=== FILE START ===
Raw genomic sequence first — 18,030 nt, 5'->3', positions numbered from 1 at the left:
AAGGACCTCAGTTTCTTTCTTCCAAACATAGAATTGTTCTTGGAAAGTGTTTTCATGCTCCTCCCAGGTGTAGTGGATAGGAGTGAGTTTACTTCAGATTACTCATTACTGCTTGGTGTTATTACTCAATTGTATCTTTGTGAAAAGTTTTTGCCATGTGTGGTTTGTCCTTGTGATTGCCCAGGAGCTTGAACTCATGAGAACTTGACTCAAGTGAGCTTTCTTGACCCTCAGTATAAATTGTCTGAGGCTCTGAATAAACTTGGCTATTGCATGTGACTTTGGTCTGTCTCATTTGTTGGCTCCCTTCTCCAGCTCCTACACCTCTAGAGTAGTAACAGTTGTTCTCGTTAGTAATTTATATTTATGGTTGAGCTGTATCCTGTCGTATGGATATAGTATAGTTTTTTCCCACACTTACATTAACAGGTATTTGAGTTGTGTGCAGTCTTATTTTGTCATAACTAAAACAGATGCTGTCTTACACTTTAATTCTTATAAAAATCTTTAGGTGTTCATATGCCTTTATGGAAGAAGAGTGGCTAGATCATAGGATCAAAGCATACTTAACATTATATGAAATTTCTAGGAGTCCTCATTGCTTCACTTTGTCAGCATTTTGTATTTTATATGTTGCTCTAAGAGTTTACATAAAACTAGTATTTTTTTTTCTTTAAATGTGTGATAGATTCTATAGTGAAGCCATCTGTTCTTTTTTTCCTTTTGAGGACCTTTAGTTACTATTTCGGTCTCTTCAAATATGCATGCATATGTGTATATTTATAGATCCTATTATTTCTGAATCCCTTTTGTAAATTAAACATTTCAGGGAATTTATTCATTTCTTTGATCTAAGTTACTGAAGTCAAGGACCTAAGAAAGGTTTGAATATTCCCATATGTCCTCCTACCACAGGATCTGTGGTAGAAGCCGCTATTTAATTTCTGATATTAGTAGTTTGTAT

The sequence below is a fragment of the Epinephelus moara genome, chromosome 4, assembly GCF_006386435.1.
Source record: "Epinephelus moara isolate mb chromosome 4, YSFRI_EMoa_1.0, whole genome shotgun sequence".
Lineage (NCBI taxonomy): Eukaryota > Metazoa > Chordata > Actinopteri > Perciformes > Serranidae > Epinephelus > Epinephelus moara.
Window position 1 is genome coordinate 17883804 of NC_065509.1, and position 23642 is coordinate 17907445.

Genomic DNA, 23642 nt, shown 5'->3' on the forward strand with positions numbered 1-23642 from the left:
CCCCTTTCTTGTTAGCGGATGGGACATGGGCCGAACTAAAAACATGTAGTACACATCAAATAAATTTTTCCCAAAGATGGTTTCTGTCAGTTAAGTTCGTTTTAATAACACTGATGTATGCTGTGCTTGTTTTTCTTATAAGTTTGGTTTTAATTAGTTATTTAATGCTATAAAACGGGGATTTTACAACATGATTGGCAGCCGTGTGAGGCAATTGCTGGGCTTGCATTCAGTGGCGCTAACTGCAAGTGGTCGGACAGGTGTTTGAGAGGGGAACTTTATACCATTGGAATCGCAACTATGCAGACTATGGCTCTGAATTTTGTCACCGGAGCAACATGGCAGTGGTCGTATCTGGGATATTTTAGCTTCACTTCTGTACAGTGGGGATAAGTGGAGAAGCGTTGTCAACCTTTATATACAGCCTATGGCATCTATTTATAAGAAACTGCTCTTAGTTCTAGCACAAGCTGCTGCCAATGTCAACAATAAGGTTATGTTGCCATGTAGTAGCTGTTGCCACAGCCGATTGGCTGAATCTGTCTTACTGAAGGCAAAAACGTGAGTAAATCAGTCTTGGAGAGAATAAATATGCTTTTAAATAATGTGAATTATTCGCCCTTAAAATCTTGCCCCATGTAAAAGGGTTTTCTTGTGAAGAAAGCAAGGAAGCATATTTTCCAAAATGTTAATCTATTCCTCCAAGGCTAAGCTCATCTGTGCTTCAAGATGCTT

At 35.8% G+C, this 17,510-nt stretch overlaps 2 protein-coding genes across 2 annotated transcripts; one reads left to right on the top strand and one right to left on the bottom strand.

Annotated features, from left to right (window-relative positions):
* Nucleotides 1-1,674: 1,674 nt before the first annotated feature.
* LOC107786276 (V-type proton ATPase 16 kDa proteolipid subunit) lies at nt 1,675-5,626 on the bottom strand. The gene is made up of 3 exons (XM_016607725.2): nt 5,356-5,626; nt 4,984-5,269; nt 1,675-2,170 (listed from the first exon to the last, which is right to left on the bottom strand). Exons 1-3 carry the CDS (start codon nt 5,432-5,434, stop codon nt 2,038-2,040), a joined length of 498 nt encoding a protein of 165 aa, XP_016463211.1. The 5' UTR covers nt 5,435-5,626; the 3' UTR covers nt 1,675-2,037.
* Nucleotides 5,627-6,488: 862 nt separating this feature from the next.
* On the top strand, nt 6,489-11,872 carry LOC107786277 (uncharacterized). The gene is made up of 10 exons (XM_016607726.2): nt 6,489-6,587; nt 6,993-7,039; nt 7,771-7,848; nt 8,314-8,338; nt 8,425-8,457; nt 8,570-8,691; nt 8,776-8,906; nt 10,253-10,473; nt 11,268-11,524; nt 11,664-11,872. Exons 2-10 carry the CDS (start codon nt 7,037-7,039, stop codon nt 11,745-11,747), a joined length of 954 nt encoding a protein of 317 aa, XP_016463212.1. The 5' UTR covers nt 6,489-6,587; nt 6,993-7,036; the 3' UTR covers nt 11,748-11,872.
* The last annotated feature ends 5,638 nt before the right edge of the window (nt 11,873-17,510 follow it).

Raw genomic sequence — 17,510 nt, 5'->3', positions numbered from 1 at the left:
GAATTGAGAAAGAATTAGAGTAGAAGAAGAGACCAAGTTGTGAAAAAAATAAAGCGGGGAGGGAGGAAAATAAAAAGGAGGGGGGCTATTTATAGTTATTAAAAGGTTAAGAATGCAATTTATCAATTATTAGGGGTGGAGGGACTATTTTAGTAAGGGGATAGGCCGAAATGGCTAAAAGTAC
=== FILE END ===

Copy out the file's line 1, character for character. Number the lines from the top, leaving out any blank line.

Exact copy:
Raw genomic sequence first — 18,030 nt, 5'->3', positions numbered from 1 at the left: